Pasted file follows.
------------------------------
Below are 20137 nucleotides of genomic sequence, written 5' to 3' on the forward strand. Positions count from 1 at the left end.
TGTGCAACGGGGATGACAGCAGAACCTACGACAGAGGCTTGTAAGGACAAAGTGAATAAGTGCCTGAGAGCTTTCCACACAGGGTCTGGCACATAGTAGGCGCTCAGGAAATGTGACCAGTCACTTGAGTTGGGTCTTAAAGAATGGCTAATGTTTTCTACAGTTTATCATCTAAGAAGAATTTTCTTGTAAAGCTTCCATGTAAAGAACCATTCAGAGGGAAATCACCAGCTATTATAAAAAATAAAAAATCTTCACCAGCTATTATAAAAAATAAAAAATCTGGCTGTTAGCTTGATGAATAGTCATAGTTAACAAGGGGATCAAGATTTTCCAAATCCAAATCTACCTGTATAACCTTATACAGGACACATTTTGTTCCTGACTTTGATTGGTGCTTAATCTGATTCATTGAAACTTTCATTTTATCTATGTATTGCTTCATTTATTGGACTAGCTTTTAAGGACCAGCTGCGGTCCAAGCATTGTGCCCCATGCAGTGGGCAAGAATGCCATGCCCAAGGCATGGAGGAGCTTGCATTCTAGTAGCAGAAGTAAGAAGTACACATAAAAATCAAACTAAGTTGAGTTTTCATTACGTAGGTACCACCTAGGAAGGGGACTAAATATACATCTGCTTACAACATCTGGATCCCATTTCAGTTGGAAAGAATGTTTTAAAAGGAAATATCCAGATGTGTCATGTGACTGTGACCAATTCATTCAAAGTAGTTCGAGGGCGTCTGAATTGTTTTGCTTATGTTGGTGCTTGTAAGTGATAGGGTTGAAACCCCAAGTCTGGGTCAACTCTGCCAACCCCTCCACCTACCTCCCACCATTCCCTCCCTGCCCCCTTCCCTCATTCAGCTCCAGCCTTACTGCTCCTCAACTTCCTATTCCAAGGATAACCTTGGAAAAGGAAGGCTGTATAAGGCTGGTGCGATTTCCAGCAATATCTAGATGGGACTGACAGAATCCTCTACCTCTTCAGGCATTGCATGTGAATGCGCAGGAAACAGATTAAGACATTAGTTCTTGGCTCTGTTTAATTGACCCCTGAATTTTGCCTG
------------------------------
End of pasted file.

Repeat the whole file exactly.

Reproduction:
Below are 20137 nucleotides of genomic sequence, written 5' to 3' on the forward strand. Positions count from 1 at the left end.
TGTGCAACGGGGATGACAGCAGAACCTACGACAGAGGCTTGTAAGGACAAAGTGAATAAGTGCCTGAGAGCTTTCCACACAGGGTCTGGCACATAGTAGGCGCTCAGGAAATGTGACCAGTCACTTGAGTTGGGTCTTAAAGAATGGCTAATGTTTTCTACAGTTTATCATCTAAGAAGAATTTTCTTGTAAAGCTTCCATGTAAAGAACCATTCAGAGGGAAATCACCAGCTATTATAAAAAATAAAAAATCTTCACCAGCTATTATAAAAAATAAAAAATCTGGCTGTTAGCTTGATGAATAGTCATAGTTAACAAGGGGATCAAGATTTTCCAAATCCAAATCTACCTGTATAACCTTATACAGGACACATTTTGTTCCTGACTTTGATTGGTGCTTAATCTGATTCATTGAAACTTTCATTTTATCTATGTATTGCTTCATTTATTGGACTAGCTTTTAAGGACCAGCTGCGGTCCAAGCATTGTGCCCCATGCAGTGGGCAAGAATGCCATGCCCAAGGCATGGAGGAGCTTGCATTCTAGTAGCAGAAGTAAGAAGTACACATAAAAATCAAACTAAGTTGAGTTTTCATTACGTAGGTACCACCTAGGAAGGGGACTAAATATACATCTGCTTACAACATCTGGATCCCATTTCAGTTGGAAAGAATGTTTTAAAAGGAAATATCCAGATGTGTCATGTGACTGTGACCAATTCATTCAAAGTAGTTCGAGGGCGTCTGAATTGTTTTGCTTATGTTGGTGCTTGTAAGTGATAGGGTTGAAACCCCAAGTCTGGGTCAACTCTGCCAACCCCTCCACCTACCTCCCACCATTCCCTCCCTGCCCCCTTCCCTCATTCAGCTCCAGCCTTACTGCTCCTCAACTTCCTATTCCAAGGATAACCTTGGAAAAGGAAGGCTGTATAAGGCTGGTGCGATTTCCAGCAATATCTAGATGGGACTGACAGAATCCTCTACCTCTTCAGGCATTGCATGTGAATGCGCAGGAAACAGATTAAGACATTAGTTCTTGGCTCTGTTTAATTGACCCCTGAATTTTGCCTG